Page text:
DR. KRANZBUHLER: Mr. President, may I point out that Donitz 60 is one book. That is why I have not given it an exhibit number, because I submit it as one.

[Page 208]

THE PRESIDENT: Yes, but it contains so many pages that it will be more convenient, will it not, to give each separate page a separate exhibit number?


THE PRESIDENT: It seems to relate to a great variety of subjects.

DR. KRANZBUHLER: Yes, a collection of documents.

THE PRESIDENT: Now as you dealt with the various subjects in entirely different order than the way in which Sir David dealt with them, I think it would be convenient if we heard anything he wants to say about it. Only if you do wish to say something, Sir David.

SIR DAVID MAXWELL FYFE: Certainly, my Lord, I have heard the Tribunal say that they have had an opportunity of examining the documents and therefore I propose to be extremely brief in any remarks I have to make, and I should like to make one explanation before I deal with the very few points.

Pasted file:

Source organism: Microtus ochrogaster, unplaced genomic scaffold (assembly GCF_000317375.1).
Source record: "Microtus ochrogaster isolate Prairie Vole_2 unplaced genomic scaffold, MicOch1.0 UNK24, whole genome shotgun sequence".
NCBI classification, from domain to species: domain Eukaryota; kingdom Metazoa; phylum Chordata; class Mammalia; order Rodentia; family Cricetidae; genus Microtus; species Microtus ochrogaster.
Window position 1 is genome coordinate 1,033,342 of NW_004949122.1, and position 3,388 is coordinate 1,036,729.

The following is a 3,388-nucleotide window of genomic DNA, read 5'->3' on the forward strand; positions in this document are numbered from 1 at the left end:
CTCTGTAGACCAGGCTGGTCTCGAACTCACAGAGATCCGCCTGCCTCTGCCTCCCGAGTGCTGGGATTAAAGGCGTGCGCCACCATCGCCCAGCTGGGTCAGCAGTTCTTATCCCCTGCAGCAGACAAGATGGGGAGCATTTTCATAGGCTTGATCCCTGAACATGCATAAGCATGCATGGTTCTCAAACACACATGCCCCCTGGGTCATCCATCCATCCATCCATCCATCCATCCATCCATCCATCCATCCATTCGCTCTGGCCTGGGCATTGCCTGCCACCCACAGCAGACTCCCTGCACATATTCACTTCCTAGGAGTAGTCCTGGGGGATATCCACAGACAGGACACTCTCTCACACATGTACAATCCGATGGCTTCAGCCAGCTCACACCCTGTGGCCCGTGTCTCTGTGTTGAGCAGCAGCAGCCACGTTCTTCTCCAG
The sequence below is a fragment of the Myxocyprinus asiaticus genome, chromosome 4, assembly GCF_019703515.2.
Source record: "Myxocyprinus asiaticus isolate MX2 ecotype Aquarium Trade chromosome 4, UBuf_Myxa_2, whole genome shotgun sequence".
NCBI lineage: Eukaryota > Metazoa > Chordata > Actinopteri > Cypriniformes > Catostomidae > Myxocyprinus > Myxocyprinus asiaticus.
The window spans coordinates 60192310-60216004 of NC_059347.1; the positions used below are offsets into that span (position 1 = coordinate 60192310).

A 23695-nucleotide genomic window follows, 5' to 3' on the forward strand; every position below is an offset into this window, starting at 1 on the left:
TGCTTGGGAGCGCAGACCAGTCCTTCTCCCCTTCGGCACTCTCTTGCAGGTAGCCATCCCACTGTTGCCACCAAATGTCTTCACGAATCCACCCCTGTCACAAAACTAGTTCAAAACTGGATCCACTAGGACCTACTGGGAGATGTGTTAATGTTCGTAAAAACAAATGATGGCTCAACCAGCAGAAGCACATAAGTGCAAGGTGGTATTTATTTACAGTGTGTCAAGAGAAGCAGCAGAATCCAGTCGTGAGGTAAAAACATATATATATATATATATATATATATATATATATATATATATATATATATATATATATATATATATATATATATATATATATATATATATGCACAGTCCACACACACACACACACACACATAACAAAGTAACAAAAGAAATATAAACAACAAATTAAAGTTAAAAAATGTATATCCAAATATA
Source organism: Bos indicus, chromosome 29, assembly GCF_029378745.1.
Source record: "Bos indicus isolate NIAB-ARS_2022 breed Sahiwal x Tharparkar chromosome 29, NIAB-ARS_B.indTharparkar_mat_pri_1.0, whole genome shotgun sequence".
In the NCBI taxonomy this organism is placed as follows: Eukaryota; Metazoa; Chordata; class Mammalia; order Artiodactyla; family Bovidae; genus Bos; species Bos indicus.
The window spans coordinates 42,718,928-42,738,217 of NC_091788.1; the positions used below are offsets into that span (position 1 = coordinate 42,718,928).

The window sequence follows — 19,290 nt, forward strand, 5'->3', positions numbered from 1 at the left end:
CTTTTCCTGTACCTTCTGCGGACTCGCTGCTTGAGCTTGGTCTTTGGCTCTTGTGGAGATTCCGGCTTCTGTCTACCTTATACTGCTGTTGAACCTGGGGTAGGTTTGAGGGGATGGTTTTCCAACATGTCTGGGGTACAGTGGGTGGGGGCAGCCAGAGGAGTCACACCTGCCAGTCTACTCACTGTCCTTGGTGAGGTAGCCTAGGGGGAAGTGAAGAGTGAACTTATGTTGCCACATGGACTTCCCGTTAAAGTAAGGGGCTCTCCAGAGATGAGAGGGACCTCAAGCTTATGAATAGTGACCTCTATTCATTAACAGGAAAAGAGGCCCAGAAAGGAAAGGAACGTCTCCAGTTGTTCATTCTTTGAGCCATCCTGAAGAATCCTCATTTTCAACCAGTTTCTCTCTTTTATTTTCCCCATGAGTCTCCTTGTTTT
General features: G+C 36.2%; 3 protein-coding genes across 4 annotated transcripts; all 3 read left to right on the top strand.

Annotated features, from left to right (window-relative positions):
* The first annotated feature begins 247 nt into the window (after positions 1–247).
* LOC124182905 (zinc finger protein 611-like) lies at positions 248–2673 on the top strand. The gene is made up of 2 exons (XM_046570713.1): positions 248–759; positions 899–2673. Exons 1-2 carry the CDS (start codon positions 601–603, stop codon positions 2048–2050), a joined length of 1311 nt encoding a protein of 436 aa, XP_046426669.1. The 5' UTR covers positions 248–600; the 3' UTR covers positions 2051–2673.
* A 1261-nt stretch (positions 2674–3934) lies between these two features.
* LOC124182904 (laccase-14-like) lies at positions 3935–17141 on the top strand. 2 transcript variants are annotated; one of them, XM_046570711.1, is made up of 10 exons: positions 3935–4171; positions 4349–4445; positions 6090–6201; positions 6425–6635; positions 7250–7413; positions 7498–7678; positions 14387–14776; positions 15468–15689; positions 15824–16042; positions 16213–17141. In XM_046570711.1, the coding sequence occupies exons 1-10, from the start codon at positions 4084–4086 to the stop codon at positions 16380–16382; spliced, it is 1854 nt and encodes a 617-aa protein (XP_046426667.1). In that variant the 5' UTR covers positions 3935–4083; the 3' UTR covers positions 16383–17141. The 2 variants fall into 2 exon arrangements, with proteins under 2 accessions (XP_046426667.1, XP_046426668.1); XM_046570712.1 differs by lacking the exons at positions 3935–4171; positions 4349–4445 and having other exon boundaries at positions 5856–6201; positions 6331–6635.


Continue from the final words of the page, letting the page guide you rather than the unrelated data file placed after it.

My friend, Colonel Pokrovsky, wanted to make it clear - as I think it was clear to the Tribunal yesterday - that there had been no objection to Documents 3 and 4 because in these they deal with a secret base in the North which is only of importance for the attacks against wood transports from the North Russian ports. The objectionable matter, as I think the Tribunal pointed out, was introduced in a statement of Dr. Kranzbuhler which has no foundation in the documents. Colonel Pokrovsky was very anxious that I should make that clear on behalf of the prosecution.